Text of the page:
It is thought that Columbus perhaps sighted manatees, which in his tired state misidentified as mermaids. This theory is further supported by the fact that his diary and log entries tended to be sloppy and it is thought that perhaps his vision had been failing him slightly by this time. However, a seasoned explorer such as Columbus perhaps would not be so quick to misidentify a very un-mermaid-like animal like a manatee as an actual mermaid and then even upon reflection later go on to assert that this is what he had seen. In addition, manatees were most likely a rather common sight at the time, so why would Columbus and this occasion suddenly insist that manatees were mermaids? It seems more likely that if the intrepid explorer had seen manatees, then he would have likely reported them as precisely that; manatees, or not even bothered to report it at all. Regardless, since again the entry is not vey detailed, it is not clear just what Columbus saw in the waters of the Caribbean all those years ago.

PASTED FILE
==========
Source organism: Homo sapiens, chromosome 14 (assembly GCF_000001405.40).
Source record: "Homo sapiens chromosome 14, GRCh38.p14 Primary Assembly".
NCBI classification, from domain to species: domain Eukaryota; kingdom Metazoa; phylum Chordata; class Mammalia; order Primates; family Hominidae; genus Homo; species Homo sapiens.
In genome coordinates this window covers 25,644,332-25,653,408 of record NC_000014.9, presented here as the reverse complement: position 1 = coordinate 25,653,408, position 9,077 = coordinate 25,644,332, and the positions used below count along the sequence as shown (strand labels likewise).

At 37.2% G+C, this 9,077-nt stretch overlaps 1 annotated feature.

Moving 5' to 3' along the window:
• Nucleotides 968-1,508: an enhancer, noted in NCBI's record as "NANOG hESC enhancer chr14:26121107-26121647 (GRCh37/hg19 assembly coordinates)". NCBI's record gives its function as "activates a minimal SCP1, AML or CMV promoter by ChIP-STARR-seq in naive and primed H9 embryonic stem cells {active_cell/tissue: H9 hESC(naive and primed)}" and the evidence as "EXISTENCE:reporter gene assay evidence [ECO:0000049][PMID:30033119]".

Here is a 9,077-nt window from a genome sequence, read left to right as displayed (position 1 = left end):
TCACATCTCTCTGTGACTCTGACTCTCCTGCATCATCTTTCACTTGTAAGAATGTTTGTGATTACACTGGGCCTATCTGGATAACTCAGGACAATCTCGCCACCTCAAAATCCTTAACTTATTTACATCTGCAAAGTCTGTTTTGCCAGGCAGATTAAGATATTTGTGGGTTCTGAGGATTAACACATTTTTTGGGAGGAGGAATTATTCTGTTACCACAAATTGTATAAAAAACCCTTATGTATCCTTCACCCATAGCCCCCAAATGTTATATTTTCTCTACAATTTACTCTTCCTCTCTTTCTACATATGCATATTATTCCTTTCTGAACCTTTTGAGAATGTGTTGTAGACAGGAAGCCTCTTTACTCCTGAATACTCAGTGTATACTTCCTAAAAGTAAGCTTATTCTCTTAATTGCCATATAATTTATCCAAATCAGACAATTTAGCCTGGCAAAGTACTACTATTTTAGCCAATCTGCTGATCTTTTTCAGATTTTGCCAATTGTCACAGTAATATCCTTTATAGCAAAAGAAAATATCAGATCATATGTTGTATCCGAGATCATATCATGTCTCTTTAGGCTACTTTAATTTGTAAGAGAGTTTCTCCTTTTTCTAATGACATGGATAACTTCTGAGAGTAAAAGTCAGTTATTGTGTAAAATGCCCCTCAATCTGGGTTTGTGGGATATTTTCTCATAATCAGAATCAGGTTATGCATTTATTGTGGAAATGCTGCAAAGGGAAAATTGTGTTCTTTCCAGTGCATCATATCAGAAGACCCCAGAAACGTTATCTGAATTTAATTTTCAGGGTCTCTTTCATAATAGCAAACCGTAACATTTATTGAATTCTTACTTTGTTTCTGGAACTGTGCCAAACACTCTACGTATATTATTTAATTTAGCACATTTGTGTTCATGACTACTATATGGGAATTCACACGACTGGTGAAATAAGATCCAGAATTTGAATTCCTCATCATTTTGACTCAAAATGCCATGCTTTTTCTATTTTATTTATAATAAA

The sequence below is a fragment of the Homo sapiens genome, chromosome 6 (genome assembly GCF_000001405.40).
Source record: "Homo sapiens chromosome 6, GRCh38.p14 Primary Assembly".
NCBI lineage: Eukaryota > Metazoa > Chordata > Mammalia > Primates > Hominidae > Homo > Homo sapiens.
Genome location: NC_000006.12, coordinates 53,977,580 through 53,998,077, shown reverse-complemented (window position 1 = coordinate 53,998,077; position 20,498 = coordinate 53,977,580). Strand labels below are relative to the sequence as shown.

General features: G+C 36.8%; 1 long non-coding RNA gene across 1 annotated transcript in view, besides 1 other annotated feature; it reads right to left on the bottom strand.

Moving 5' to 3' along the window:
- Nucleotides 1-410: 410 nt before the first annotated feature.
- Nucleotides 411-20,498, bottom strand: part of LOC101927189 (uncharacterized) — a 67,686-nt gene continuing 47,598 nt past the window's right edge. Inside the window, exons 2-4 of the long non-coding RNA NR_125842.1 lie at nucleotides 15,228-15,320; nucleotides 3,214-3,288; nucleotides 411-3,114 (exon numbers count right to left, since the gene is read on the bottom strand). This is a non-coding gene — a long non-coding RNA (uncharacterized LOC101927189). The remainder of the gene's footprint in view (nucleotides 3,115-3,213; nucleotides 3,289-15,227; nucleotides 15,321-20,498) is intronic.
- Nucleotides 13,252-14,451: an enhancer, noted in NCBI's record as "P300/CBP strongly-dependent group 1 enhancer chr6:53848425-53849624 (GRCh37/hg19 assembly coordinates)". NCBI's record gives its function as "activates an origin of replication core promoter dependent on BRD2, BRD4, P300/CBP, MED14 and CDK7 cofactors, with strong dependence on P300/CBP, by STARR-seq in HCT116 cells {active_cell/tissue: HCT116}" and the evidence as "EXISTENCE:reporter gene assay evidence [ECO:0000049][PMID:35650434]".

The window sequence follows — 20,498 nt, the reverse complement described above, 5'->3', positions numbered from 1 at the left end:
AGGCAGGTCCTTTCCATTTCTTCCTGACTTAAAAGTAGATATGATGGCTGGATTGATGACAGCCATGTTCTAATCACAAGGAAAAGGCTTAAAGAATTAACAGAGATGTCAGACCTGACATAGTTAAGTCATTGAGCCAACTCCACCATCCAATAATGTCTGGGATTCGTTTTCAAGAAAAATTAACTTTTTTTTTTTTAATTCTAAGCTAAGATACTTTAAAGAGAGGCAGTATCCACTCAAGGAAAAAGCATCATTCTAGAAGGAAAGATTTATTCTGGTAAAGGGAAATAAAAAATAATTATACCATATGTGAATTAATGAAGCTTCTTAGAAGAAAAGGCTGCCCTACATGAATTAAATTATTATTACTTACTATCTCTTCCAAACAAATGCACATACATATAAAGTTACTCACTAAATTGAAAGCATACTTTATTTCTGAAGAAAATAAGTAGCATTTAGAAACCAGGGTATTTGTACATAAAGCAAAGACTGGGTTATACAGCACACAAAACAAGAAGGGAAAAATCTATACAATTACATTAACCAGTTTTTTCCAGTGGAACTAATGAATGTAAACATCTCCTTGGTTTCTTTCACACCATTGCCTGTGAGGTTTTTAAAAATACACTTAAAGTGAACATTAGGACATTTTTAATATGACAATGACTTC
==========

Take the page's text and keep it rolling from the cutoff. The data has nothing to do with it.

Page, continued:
In addition to sightings of purported mermaids made by Columbus, the English explorer John Smith also claimed to have seen a mermaid in these waters in 1614. In the case of Smith's mermaid, the creature was apparently easier on the eyes. Smith wrote:
"Her long green hair imparted to her an original character by no means unattractive. Begun to experience the first effects of love."
The Caribbean in general has a rich history of mermaids. The English pirate Blackbeard and his crew reported seeing mermaids on numerous occasions in Caribbean waters, and considered them to be omens of bad luck and misfortune. Blackbeard was so wary of merfolk and mermaids that he was known to order his crew to steer clear of charted areas where they were thought to exist.